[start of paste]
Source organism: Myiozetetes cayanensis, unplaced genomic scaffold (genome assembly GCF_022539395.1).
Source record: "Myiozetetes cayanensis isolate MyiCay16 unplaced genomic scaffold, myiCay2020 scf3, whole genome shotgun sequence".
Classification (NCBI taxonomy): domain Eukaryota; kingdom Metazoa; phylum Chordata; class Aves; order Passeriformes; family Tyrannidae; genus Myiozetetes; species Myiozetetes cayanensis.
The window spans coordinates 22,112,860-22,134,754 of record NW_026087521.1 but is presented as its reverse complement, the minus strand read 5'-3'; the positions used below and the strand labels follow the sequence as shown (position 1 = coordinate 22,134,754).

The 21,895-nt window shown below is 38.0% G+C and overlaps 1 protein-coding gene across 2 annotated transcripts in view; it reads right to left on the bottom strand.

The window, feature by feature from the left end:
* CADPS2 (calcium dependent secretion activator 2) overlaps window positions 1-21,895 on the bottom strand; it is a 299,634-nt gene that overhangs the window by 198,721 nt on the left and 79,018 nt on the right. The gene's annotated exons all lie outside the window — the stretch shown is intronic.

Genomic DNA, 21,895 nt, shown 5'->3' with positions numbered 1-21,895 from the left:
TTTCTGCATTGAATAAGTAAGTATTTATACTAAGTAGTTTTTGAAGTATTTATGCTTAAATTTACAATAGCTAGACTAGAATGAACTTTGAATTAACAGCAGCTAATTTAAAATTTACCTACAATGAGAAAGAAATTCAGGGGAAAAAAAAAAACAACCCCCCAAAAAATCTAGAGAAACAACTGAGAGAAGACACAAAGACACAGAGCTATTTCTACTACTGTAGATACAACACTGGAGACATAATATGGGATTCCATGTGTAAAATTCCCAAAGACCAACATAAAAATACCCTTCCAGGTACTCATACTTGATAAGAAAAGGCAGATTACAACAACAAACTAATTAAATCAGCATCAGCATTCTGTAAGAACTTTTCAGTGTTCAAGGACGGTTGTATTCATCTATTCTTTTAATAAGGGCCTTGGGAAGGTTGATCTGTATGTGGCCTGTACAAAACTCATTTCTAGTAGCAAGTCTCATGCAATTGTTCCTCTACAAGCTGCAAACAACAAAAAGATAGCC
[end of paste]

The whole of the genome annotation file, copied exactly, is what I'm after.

Source organism: Myiozetetes cayanensis, unplaced genomic scaffold (genome assembly GCF_022539395.1).
Source record: "Myiozetetes cayanensis isolate MyiCay16 unplaced genomic scaffold, myiCay2020 scf3, whole genome shotgun sequence".
Classification (NCBI taxonomy): domain Eukaryota; kingdom Metazoa; phylum Chordata; class Aves; order Passeriformes; family Tyrannidae; genus Myiozetetes; species Myiozetetes cayanensis.
The window spans coordinates 22,112,860-22,134,754 of record NW_026087521.1 but is presented as its reverse complement, the minus strand read 5'-3'; the positions used below and the strand labels follow the sequence as shown (position 1 = coordinate 22,134,754).

The 21,895-nt window shown below is 38.0% G+C and overlaps 1 protein-coding gene across 2 annotated transcripts in view; it reads right to left on the bottom strand.

The window, feature by feature from the left end:
* CADPS2 (calcium dependent secretion activator 2) overlaps window positions 1-21,895 on the bottom strand; it is a 299,634-nt gene that overhangs the window by 198,721 nt on the left and 79,018 nt on the right. The gene's annotated exons all lie outside the window — the stretch shown is intronic.

Genomic DNA, 21,895 nt, shown 5'->3' with positions numbered 1-21,895 from the left:
TTTCTGCATTGAATAAGTAAGTATTTATACTAAGTAGTTTTTGAAGTATTTATGCTTAAATTTACAATAGCTAGACTAGAATGAACTTTGAATTAACAGCAGCTAATTTAAAATTTACCTACAATGAGAAAGAAATTCAGGGGAAAAAAAAAAACAACCCCCCAAAAAATCTAGAGAAACAACTGAGAGAAGACACAAAGACACAGAGCTATTTCTACTACTGTAGATACAACACTGGAGACATAATATGGGATTCCATGTGTAAAATTCCCAAAGACCAACATAAAAATACCCTTCCAGGTACTCATACTTGATAAGAAAAGGCAGATTACAACAACAAACTAATTAAATCAGCATCAGCATTCTGTAAGAACTTTTCAGTGTTCAAGGACGGTTGTATTCATCTATTCTTTTAATAAGGGCCTTGGGAAGGTTGATCTGTATGTGGCCTGTACAAAACTCATTTCTAGTAGCAAGTCTCATGCAATTGTTCCTCTACAAGCTGCAAACAACAAAAAGATAGCC